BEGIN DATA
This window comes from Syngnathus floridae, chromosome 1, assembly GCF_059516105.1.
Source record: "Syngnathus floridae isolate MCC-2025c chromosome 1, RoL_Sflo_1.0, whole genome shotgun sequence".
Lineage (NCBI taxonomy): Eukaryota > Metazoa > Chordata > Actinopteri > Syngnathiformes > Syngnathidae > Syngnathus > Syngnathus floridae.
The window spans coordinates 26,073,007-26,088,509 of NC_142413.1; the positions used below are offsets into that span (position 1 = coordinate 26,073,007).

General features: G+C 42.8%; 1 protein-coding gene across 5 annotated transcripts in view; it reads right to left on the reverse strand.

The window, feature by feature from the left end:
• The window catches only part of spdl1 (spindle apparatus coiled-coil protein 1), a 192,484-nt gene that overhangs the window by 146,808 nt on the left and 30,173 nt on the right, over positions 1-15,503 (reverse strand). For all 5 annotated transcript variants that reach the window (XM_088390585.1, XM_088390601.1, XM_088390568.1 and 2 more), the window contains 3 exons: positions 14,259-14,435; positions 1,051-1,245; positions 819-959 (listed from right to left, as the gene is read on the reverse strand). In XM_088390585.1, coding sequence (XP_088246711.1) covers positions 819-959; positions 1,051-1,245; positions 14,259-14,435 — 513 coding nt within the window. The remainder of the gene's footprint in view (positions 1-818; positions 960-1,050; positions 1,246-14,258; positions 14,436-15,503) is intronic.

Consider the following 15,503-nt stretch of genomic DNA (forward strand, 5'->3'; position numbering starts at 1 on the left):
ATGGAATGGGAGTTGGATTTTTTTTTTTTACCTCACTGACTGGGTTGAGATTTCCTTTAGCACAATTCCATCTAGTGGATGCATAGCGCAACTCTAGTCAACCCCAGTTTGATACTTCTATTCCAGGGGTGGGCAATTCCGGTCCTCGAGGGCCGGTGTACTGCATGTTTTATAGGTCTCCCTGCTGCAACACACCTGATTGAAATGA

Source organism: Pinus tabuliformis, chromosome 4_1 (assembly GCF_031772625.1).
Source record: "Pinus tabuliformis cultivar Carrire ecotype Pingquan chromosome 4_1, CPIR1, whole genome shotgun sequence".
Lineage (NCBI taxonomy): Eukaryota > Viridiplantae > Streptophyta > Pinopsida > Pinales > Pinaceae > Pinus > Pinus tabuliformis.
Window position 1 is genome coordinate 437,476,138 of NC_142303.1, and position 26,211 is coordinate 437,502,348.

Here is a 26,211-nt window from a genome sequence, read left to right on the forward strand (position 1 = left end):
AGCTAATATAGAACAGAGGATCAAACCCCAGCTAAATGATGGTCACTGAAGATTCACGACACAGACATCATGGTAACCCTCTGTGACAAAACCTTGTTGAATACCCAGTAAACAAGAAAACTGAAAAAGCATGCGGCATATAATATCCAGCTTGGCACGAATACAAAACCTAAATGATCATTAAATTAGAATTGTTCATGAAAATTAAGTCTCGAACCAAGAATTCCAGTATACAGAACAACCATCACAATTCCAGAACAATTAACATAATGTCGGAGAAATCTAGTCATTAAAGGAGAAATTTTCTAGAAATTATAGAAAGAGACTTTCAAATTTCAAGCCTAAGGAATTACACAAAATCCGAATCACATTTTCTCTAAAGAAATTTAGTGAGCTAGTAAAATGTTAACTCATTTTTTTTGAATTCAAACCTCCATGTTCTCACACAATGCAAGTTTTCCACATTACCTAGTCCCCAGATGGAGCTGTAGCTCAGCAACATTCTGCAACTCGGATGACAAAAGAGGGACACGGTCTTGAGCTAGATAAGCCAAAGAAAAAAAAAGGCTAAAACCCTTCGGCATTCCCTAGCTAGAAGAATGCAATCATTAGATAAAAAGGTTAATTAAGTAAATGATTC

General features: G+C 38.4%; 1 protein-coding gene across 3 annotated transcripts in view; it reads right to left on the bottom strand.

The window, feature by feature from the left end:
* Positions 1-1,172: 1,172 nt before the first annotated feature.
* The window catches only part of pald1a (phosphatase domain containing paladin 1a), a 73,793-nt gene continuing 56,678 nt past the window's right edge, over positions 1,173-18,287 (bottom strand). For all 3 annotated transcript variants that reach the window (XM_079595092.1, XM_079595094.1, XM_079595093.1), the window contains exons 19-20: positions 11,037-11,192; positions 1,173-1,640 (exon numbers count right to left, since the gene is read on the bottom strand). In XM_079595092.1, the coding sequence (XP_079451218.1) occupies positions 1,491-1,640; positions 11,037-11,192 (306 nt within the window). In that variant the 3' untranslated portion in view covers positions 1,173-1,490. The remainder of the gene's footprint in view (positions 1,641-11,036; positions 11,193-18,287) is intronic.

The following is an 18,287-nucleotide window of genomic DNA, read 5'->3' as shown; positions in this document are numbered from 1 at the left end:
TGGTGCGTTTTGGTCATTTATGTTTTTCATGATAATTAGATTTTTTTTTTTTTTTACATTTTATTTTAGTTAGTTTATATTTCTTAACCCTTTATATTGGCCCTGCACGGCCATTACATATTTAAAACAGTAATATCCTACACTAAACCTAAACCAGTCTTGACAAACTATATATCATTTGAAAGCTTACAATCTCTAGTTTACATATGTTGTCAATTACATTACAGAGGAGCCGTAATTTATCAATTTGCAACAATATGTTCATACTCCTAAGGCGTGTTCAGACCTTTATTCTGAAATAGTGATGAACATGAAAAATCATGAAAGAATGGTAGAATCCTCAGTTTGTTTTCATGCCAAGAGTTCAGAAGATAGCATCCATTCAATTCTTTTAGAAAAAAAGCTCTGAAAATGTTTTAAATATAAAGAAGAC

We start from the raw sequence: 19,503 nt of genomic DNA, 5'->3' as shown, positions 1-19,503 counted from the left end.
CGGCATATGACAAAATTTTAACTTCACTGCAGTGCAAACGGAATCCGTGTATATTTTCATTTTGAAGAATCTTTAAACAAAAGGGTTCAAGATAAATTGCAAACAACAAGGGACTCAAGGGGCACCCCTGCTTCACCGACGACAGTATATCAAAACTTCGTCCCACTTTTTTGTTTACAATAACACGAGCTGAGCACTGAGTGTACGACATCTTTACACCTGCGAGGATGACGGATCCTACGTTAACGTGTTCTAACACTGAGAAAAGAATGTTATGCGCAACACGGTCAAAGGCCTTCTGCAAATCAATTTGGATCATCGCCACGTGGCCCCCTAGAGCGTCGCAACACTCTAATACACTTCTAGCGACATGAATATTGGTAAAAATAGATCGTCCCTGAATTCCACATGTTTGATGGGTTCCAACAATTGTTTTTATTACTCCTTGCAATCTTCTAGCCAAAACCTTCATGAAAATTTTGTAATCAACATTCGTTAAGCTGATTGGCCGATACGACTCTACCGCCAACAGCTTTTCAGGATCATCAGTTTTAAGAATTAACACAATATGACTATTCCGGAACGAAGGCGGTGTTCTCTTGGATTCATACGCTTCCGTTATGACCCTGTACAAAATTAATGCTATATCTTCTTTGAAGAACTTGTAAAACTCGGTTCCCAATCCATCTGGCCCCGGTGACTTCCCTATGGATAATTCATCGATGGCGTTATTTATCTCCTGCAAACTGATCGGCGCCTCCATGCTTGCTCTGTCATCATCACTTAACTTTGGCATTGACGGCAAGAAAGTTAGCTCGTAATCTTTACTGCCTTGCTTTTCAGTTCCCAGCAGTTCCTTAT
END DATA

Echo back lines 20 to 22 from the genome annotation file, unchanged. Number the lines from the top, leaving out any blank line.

The following is an 18,287-nucleotide window of genomic DNA, read 5'->3' as shown; positions in this document are numbered from 1 at the left end:
TGGTGCGTTTTGGTCATTTATGTTTTTCATGATAATTAGATTTTTTTTTTTTTTTACATTTTATTTTAGTTAGTTTATATTTCTTAACCCTTTATATTGGCCCTGCACGGCCATTACATATTTAAAACAGTAATATCCTACACTAAACCTAAACCAGTCTTGACAAACTATATATCATTTGAAAGCTTACAATCTCTAGTTTACATATGTTGTCAATTACATTACAGAGGAGCCGTAATTTATCAATTTGCAACAATATGTTCATACTCCTAAGGCGTGTTCAGACCTTTATTCTGAAATAGTGATGAACATGAAAAATCATGAAAGAATGGTAGAATCCTCAGTTTGTTTTCATGCCAAGAGTTCAGAAGATAGCATCCATTCAATTCTTTTAGAAAAAAAGCTCTGAAAATGTTTTAAATATAAAGAAGAC

We start from the raw sequence: 19,503 nt of genomic DNA, 5'->3' as shown, positions 1-19,503 counted from the left end.